Orchids exhibit several contrasting patterns of mycorrhizal specificity, which have different implications for the ecology of the orchid. Some species have been shown to form relationships with several mycorrhizal fungi from a narrow phylogenetic range (Taylor & Bruns 1997; Ogura-Tsujita & Yukawa 2008). Alternatively, other orchids use a small range of fungi at one site but are capable of switching to different fungi in other parts of their distribution (McKendrick et al. 2002; Martos et al. 2009). In these circumstances the orchid has multiple species that it can form associations with and remains an ecological generalist. It also demonstrates the importance of sampling at multiple sites when determining the level of mycorrhizal specificity of a plant species. Alternatively, all Drakaea species investigated in this study use the same narrow monophyletic clade of Tulasnella across the study area, a distance of 330 km. The level of specificity detected in Drakaea, where each species uses a single narrow monophyletic clade with < 3% sequence divergence in the ITS region (Tedersoo et al. 2003), has previously been observed in Caladenia huegelii (Swarts et al. 2010) and Rhizanthella gardneri (Bougoure et al. 2009), other terrestrial species from south-west Australia, Liparis lilifolia in the eastern and mid-western USA (McCormick, Whigham & O’Neill 2004), Orchis mascula from western Europe (Jacquemyn et al. 2010) and some species of Chiloglottis in eastern Australia (Roche et al. 2010). The present study includes five out of the nine extant species of Drakaea (including both adult plants and protocorms) making this the highest level of specialization so far recorded in an orchid genus.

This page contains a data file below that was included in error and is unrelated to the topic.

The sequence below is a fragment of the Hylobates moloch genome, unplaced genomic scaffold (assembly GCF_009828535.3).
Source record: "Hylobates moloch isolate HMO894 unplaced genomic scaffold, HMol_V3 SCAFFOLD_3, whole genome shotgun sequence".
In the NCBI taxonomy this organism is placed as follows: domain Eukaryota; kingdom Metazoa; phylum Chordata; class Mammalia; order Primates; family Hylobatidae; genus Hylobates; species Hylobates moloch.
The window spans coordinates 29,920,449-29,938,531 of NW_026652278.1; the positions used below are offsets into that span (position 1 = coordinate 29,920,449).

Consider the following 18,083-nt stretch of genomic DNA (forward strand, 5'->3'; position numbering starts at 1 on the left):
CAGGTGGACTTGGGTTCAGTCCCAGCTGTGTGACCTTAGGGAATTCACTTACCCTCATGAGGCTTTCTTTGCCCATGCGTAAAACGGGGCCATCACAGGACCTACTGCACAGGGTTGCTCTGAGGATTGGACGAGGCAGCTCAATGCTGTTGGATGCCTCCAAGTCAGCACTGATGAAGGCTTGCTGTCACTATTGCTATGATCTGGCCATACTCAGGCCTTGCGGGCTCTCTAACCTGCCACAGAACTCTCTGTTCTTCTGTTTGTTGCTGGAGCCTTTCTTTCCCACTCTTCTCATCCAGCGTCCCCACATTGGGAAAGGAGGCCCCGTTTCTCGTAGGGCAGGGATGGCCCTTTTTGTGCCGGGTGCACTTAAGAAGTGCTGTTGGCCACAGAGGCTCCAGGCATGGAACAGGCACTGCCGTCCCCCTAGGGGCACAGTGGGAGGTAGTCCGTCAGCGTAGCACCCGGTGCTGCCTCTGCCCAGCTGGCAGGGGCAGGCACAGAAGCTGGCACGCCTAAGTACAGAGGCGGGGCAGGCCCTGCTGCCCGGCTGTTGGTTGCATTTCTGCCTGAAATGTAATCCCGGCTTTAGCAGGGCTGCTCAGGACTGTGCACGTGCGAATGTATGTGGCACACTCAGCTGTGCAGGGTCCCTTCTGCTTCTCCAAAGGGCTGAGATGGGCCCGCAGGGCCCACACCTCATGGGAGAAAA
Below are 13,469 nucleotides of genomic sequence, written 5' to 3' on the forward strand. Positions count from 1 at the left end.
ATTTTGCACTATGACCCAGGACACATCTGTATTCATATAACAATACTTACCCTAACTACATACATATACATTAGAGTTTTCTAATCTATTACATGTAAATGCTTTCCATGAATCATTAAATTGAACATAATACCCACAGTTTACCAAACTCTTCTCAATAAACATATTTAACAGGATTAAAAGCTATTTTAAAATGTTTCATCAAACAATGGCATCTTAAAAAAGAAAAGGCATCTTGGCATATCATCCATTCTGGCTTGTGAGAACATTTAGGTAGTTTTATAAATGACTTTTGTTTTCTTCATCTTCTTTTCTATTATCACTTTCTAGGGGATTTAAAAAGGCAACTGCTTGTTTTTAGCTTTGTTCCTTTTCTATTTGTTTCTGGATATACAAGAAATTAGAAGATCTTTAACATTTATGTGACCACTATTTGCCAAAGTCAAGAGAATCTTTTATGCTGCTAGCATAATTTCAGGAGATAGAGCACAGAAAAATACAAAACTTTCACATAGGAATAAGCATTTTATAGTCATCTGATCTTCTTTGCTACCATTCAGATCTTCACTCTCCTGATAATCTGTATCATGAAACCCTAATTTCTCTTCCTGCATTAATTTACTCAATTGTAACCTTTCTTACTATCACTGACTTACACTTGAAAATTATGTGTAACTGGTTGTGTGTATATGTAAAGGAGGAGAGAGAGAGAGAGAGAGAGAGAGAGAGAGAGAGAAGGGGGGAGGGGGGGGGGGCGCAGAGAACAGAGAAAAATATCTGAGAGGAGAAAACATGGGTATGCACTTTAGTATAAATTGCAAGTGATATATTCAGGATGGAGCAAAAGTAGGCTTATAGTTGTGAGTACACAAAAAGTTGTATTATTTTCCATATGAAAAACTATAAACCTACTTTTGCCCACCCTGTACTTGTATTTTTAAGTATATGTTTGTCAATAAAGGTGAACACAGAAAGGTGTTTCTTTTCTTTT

Review of the level of mycorrhizal specialization exhibited by orchids in southern Australia (Ramsay, Dixon & Sivasithamparam 1986; Ramsay, Sivasithamparam & Dixon 1987; Perkins & McGee 1995; Irwin, Bougoure & Dearnaley 2007; Swarts 2007; Bougoure et al. 2009; Huynh et al. 2009; Roche et al. 2010; Wright et al. 2010) suggests that the orchid flora of this region may have a relatively high incidence of mycorrhizal specialization compared with the terrestrial orchid floras in temperate Eurasia and North America. The prevalence of relatively old, stable landscapes in southern Australia (Hopper 2009) affords the opportunity for specialization on a single or few mycorrhiza(s) best adapted to the landscape conditions through minimal edaphic changes over extended periods of time. The hypothesis of higher mycorrhizal specialization in older landscapes needs to be investigated with more detailed comparative studies. Further, given the potential consequences of mycorrhizal specificity for rarity in orchids (Swarts & Dixon 2009; Swarts et al. 2010) and where they can occur in the landscape, this hypothesis highlights the need to investigate interactions of mycorrhizal ecology with landscape characteristics to understand both rarity of individual species and trends between floras.

Acknowledgements

R.D.P. would like to acknowledge the generous funding of the Australian Orchid Foundation, Holsworth Wildlife Research Endowment, the School of Plant Biology at The University of Western Australia and the BankWest Landscope Conservation Visa Card Trust Fund Grants. R.D.P. was supported by an Australian Postgraduate Award. The authors thank Nigel Swarts, Sacha Rouss, Matt Hyde, Bryony Retter and Steve Phillips for assistance in the laboratory. Rod Peakall and two anonymous referees provided comments that improved the final manuscript.